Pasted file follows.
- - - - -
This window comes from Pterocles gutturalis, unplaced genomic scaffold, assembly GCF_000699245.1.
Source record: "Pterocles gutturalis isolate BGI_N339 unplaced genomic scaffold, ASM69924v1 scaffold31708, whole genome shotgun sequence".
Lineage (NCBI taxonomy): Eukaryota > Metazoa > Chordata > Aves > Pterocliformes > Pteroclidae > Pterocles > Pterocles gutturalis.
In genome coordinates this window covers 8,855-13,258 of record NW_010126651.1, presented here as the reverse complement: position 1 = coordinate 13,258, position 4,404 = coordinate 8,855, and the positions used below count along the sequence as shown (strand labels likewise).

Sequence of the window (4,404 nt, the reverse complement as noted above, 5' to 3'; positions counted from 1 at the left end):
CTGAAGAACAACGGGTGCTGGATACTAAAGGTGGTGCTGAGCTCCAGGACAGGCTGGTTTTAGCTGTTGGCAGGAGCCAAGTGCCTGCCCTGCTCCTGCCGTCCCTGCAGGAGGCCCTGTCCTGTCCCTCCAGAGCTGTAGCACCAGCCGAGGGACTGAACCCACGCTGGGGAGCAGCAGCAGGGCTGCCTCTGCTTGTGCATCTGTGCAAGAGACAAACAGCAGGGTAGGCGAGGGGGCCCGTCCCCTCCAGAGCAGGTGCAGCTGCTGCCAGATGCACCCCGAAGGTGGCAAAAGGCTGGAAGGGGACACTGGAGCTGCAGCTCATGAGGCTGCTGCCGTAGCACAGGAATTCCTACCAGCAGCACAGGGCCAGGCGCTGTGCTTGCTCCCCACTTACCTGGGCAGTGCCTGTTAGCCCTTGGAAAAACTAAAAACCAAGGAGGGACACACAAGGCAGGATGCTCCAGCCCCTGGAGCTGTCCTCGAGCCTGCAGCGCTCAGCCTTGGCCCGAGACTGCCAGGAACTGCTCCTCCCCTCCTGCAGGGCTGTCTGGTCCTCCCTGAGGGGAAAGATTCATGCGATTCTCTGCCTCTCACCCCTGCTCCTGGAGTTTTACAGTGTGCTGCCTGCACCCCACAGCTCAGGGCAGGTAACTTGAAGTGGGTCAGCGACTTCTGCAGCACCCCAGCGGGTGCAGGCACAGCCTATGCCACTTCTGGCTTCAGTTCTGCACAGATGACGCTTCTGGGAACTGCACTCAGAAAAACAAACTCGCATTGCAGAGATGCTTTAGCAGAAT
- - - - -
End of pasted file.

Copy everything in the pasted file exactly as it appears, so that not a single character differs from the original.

This window comes from Pterocles gutturalis, unplaced genomic scaffold, assembly GCF_000699245.1.
Source record: "Pterocles gutturalis isolate BGI_N339 unplaced genomic scaffold, ASM69924v1 scaffold31708, whole genome shotgun sequence".
Lineage (NCBI taxonomy): Eukaryota > Metazoa > Chordata > Aves > Pterocliformes > Pteroclidae > Pterocles > Pterocles gutturalis.
In genome coordinates this window covers 8,855-13,258 of record NW_010126651.1, presented here as the reverse complement: position 1 = coordinate 13,258, position 4,404 = coordinate 8,855, and the positions used below count along the sequence as shown (strand labels likewise).

Sequence of the window (4,404 nt, the reverse complement as noted above, 5' to 3'; positions counted from 1 at the left end):
CTGAAGAACAACGGGTGCTGGATACTAAAGGTGGTGCTGAGCTCCAGGACAGGCTGGTTTTAGCTGTTGGCAGGAGCCAAGTGCCTGCCCTGCTCCTGCCGTCCCTGCAGGAGGCCCTGTCCTGTCCCTCCAGAGCTGTAGCACCAGCCGAGGGACTGAACCCACGCTGGGGAGCAGCAGCAGGGCTGCCTCTGCTTGTGCATCTGTGCAAGAGACAAACAGCAGGGTAGGCGAGGGGGCCCGTCCCCTCCAGAGCAGGTGCAGCTGCTGCCAGATGCACCCCGAAGGTGGCAAAAGGCTGGAAGGGGACACTGGAGCTGCAGCTCATGAGGCTGCTGCCGTAGCACAGGAATTCCTACCAGCAGCACAGGGCCAGGCGCTGTGCTTGCTCCCCACTTACCTGGGCAGTGCCTGTTAGCCCTTGGAAAAACTAAAAACCAAGGAGGGACACACAAGGCAGGATGCTCCAGCCCCTGGAGCTGTCCTCGAGCCTGCAGCGCTCAGCCTTGGCCCGAGACTGCCAGGAACTGCTCCTCCCCTCCTGCAGGGCTGTCTGGTCCTCCCTGAGGGGAAAGATTCATGCGATTCTCTGCCTCTCACCCCTGCTCCTGGAGTTTTACAGTGTGCTGCCTGCACCCCACAGCTCAGGGCAGGTAACTTGAAGTGGGTCAGCGACTTCTGCAGCACCCCAGCGGGTGCAGGCACAGCCTATGCCACTTCTGGCTTCAGTTCTGCACAGATGACGCTTCTGGGAACTGCACTCAGAAAAACAAACTCGCATTGCAGAGATGCTTTAGCAGAAT